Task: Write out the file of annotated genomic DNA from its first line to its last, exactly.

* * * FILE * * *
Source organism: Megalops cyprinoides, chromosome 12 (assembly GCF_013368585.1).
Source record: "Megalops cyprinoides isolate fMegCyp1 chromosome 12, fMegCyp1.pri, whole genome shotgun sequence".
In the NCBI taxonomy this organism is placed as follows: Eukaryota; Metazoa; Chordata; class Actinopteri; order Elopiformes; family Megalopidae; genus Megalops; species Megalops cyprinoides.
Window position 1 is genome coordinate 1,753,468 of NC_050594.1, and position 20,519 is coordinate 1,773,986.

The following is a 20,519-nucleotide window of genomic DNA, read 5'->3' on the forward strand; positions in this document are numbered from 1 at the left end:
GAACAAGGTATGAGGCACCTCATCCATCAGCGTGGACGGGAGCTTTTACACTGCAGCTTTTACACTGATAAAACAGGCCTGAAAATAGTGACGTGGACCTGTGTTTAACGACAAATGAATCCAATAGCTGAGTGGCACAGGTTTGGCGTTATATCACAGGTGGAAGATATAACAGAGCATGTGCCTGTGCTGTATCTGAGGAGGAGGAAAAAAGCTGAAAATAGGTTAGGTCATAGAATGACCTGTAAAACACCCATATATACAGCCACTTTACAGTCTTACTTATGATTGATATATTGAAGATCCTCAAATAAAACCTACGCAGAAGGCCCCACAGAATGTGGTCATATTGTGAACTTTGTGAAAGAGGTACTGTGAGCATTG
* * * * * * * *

Source organism: Megalops cyprinoides, chromosome 12 (assembly GCF_013368585.1).
Source record: "Megalops cyprinoides isolate fMegCyp1 chromosome 12, fMegCyp1.pri, whole genome shotgun sequence".
In the NCBI taxonomy this organism is placed as follows: Eukaryota; Metazoa; Chordata; class Actinopteri; order Elopiformes; family Megalopidae; genus Megalops; species Megalops cyprinoides.
Window position 1 is genome coordinate 1,753,468 of NC_050594.1, and position 20,519 is coordinate 1,773,986.

The following is a 20,519-nucleotide window of genomic DNA, read 5'->3' on the forward strand; positions in this document are numbered from 1 at the left end:
GAACAAGGTATGAGGCACCTCATCCATCAGCGTGGACGGGAGCTTTTACACTGCAGCTTTTACACTGATAAAACAGGCCTGAAAATAGTGACGTGGACCTGTGTTTAACGACAAATGAATCCAATAGCTGAGTGGCACAGGTTTGGCGTTATATCACAGGTGGAAGATATAACAGAGCATGTGCCTGTGCTGTATCTGAGGAGGAGGAAAAAAGCTGAAAATAGGTTAGGTCATAGAATGACCTGTAAAACACCCATATATACAGCCACTTTACAGTCTTACTTATGATTGATATATTGAAGATCCTCAAATAAAACCTACGCAGAAGGCCCCACAGAATGTGGTCATATTGTGAACTTTGTGAAAGAGGTACTGTGAGCATTG